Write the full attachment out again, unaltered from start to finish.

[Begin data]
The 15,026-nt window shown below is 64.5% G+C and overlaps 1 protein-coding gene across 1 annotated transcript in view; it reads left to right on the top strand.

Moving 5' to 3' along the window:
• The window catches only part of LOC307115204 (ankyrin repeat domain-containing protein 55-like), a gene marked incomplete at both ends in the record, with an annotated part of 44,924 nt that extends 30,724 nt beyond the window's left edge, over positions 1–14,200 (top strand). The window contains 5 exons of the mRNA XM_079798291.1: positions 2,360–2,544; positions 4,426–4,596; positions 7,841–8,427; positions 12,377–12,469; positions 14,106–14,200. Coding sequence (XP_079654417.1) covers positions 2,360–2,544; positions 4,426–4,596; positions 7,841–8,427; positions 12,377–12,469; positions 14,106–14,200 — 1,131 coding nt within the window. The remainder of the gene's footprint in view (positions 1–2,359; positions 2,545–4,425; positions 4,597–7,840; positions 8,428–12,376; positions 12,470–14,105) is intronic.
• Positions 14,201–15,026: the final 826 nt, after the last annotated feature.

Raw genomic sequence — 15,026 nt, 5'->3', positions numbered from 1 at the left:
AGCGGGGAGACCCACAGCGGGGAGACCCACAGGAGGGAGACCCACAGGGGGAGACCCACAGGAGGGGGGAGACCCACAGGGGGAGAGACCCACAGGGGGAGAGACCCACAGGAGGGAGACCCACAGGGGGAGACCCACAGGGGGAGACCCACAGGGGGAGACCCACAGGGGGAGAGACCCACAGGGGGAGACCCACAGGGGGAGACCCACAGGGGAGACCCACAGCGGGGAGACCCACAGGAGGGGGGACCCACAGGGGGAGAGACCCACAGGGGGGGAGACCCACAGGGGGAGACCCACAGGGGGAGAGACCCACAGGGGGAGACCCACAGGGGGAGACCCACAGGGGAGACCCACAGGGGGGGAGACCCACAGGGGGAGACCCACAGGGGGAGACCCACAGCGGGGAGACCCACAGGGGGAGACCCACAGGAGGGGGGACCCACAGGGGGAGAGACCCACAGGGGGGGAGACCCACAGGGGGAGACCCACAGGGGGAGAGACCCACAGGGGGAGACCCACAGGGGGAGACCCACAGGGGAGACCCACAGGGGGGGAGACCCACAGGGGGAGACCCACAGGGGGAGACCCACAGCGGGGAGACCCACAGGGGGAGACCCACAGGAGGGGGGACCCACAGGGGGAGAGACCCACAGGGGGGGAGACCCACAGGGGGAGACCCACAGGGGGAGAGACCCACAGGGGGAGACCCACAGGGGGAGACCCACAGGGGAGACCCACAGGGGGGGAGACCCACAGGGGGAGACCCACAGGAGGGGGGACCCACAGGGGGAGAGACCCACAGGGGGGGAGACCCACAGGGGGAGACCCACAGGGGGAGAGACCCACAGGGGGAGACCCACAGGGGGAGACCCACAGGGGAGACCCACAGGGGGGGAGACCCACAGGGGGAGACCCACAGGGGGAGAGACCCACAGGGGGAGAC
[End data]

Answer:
The 15,026-nt window shown below is 64.5% G+C and overlaps 1 protein-coding gene across 1 annotated transcript in view; it reads left to right on the top strand.

Moving 5' to 3' along the window:
• The window catches only part of LOC307115204 (ankyrin repeat domain-containing protein 55-like), a gene marked incomplete at both ends in the record, with an annotated part of 44,924 nt that extends 30,724 nt beyond the window's left edge, over positions 1–14,200 (top strand). The window contains 5 exons of the mRNA XM_079798291.1: positions 2,360–2,544; positions 4,426–4,596; positions 7,841–8,427; positions 12,377–12,469; positions 14,106–14,200. Coding sequence (XP_079654417.1) covers positions 2,360–2,544; positions 4,426–4,596; positions 7,841–8,427; positions 12,377–12,469; positions 14,106–14,200 — 1,131 coding nt within the window. The remainder of the gene's footprint in view (positions 1–2,359; positions 2,545–4,425; positions 4,597–7,840; positions 8,428–12,376; positions 12,470–14,105) is intronic.
• Positions 14,201–15,026: the final 826 nt, after the last annotated feature.

Raw genomic sequence — 15,026 nt, 5'->3', positions numbered from 1 at the left:
AGCGGGGAGACCCACAGCGGGGAGACCCACAGGAGGGAGACCCACAGGGGGAGACCCACAGGAGGGGGGAGACCCACAGGGGGAGAGACCCACAGGGGGAGAGACCCACAGGAGGGAGACCCACAGGGGGAGACCCACAGGGGGAGACCCACAGGGGGAGACCCACAGGGGGAGAGACCCACAGGGGGAGACCCACAGGGGGAGACCCACAGGGGAGACCCACAGCGGGGAGACCCACAGGAGGGGGGACCCACAGGGGGAGAGACCCACAGGGGGGGAGACCCACAGGGGGAGACCCACAGGGGGAGAGACCCACAGGGGGAGACCCACAGGGGGAGACCCACAGGGGAGACCCACAGGGGGGGAGACCCACAGGGGGAGACCCACAGGGGGAGACCCACAGCGGGGAGACCCACAGGGGGAGACCCACAGGAGGGGGGACCCACAGGGGGAGAGACCCACAGGGGGGGAGACCCACAGGGGGAGACCCACAGGGGGAGAGACCCACAGGGGGAGACCCACAGGGGGAGACCCACAGGGGAGACCCACAGGGGGGGAGACCCACAGGGGGAGACCCACAGGGGGAGACCCACAGCGGGGAGACCCACAGGGGGAGACCCACAGGAGGGGGGACCCACAGGGGGAGAGACCCACAGGGGGGGAGACCCACAGGGGGAGACCCACAGGGGGAGAGACCCACAGGGGGAGACCCACAGGGGGAGACCCACAGGGGAGACCCACAGGGGGGGAGACCCACAGGGGGAGACCCACAGGAGGGGGGACCCACAGGGGGAGAGACCCACAGGGGGGGAGACCCACAGGGGGAGACCCACAGGGGGAGAGACCCACAGGGGGAGACCCACAGGGGGAGACCCACAGGGGAGACCCACAGGGGGGGAGACCCACAGGGGGAGACCCACAGGGGGAGAGACCCACAGGGGGAGAC